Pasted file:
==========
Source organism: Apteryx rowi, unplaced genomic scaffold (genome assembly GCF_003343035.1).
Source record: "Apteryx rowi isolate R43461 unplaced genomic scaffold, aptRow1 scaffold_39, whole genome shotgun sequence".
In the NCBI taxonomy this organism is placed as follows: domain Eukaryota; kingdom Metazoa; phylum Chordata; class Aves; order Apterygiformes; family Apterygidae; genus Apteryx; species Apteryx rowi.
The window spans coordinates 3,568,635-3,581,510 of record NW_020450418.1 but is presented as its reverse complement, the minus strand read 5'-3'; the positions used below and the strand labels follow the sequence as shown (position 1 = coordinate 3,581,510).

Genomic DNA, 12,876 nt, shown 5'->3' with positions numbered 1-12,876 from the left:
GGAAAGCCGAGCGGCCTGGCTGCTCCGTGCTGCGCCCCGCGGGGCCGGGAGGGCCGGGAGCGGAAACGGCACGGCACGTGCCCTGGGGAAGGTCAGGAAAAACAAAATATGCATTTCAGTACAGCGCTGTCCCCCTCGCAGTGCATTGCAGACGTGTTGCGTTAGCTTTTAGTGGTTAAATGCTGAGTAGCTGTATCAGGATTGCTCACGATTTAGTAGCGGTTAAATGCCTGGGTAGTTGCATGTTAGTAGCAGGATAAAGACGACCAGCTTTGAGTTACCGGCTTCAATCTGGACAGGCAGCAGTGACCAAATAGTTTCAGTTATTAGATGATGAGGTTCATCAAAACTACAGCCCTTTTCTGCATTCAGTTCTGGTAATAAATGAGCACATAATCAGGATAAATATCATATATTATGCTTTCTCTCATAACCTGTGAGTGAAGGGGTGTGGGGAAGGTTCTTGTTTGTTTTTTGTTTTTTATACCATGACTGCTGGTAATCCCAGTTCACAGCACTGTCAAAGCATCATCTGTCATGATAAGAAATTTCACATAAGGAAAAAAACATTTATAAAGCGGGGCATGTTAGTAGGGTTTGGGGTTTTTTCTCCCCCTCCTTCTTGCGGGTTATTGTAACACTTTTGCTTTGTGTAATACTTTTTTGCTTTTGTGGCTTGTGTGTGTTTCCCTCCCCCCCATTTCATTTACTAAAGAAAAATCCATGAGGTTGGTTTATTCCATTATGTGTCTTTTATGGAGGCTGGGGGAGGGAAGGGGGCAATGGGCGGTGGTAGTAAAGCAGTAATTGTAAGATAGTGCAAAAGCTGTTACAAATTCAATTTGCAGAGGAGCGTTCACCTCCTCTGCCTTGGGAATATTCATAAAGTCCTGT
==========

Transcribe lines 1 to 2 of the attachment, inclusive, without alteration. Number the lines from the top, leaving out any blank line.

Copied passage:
Source organism: Apteryx rowi, unplaced genomic scaffold (genome assembly GCF_003343035.1).
Source record: "Apteryx rowi isolate R43461 unplaced genomic scaffold, aptRow1 scaffold_39, whole genome shotgun sequence".